The SBRC monitors platforms like eBird and Facebook for sightings of continuing birds, and extends records accordingly, assuming reliable information is available. No voting is required unless a sighting is dubious.
What is the important information displayed for each record?
  • Species
  • First and last date
  • Location
  • Number of individuals
  • Verdict of record
  • Voting results
  • All relevant references
  • Any media (images or audio files) If unavailable, descriptions entered by the observer are displayed instead
  • References
  • Relevant background For contentious records (e.g. difficult to identify species, contentious provenance) the rationale behind the SBRC votes should be included in an objective manner.
  • Verdict of record
  • Any revisions made to the record details To be displayed transparently in the Record Revisions section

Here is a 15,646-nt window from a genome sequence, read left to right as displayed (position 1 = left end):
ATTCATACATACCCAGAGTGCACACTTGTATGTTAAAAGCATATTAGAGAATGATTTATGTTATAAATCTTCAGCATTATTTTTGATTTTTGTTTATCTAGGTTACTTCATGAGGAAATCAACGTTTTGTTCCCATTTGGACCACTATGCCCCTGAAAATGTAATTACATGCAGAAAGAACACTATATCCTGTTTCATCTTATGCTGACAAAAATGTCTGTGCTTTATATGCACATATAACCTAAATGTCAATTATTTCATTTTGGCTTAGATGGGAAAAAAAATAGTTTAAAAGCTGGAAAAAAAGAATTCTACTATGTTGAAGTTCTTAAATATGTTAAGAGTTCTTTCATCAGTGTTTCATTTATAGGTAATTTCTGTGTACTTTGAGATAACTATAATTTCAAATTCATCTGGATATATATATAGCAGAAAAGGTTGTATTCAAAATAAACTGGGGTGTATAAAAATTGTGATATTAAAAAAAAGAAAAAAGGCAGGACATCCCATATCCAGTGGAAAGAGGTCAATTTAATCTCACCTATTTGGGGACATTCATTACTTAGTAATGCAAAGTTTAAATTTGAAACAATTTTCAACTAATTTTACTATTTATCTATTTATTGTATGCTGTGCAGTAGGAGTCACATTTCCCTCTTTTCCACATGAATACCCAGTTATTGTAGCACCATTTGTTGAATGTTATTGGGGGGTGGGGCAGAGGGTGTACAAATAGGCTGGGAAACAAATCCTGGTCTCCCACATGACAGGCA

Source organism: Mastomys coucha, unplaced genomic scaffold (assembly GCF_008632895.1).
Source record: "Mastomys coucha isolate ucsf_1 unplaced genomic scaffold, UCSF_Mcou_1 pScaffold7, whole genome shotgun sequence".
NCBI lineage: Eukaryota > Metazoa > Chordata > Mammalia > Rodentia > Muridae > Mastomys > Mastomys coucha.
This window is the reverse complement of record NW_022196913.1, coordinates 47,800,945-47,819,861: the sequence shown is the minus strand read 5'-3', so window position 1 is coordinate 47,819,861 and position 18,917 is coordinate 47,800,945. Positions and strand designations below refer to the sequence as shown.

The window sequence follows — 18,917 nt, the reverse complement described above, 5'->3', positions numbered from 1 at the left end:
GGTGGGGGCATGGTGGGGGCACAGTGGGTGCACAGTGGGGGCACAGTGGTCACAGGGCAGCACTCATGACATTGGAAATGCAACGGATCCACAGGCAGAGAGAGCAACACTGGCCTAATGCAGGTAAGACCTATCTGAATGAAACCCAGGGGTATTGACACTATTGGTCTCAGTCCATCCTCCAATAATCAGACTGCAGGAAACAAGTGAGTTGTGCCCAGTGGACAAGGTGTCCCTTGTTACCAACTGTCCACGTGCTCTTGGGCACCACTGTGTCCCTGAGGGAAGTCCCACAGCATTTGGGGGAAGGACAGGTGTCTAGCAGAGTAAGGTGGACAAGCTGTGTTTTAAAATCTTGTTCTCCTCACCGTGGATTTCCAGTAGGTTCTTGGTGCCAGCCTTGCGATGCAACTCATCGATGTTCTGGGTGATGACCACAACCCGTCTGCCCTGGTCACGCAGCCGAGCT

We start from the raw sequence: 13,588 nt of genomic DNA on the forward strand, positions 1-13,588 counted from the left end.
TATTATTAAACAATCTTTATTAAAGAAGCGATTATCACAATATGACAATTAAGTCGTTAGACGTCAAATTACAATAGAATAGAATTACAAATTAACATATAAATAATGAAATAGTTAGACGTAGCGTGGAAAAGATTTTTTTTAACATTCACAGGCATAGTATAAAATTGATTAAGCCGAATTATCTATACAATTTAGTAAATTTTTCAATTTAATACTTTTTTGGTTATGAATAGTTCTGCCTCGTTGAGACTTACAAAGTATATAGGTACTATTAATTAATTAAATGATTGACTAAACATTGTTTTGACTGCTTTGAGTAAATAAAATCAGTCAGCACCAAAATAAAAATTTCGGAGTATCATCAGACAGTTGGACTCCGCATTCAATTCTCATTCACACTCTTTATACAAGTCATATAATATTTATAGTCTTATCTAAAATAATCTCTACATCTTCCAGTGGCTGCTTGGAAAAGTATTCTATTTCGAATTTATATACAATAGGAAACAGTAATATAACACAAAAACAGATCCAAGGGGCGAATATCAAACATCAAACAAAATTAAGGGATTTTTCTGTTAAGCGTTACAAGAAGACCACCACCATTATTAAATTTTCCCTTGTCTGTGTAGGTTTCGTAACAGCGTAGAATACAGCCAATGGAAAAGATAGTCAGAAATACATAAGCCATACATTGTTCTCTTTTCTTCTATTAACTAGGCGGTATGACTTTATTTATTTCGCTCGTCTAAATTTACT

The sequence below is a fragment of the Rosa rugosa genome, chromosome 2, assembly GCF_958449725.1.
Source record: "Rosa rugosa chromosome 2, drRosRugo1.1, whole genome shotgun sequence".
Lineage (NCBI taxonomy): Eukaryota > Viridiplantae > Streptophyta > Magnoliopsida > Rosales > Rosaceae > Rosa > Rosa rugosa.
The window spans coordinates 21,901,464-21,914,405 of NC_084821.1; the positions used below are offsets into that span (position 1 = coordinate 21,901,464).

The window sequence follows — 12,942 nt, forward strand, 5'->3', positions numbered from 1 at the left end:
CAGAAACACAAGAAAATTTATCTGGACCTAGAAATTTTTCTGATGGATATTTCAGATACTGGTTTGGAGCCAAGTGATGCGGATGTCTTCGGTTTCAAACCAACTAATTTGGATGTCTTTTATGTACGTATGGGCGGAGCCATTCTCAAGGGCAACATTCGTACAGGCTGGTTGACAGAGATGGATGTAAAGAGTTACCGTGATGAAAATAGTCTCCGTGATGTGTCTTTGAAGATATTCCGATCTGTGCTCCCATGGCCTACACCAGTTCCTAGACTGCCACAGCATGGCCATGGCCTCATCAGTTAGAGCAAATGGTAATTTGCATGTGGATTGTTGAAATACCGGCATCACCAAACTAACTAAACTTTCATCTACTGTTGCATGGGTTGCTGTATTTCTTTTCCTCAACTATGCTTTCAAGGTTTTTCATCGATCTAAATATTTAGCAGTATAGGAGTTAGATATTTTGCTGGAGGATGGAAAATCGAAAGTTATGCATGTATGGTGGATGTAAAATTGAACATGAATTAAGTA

What are Record Revisions?
In some cases, more information may become available to the committee after a record is published on our website. We will update the relevant section(s) on the record page, and also note the specific changes which were made in the Record Revisions section. This section may also be used to indicate corrections made to incorrect information.

Other matters

How do the monthly reports and other SBRC reports work?
We use data from our Singapore Bird Database as well as eBird data to compile our monthly reports. eBird data becomes available for download on the 15th of the following month, and after a brief editing period, we use the downloaded data to generate the report for the month. We also publish reports for checklist updates, and on an ad-hoc basis as needed (i.e. when updating the Review List).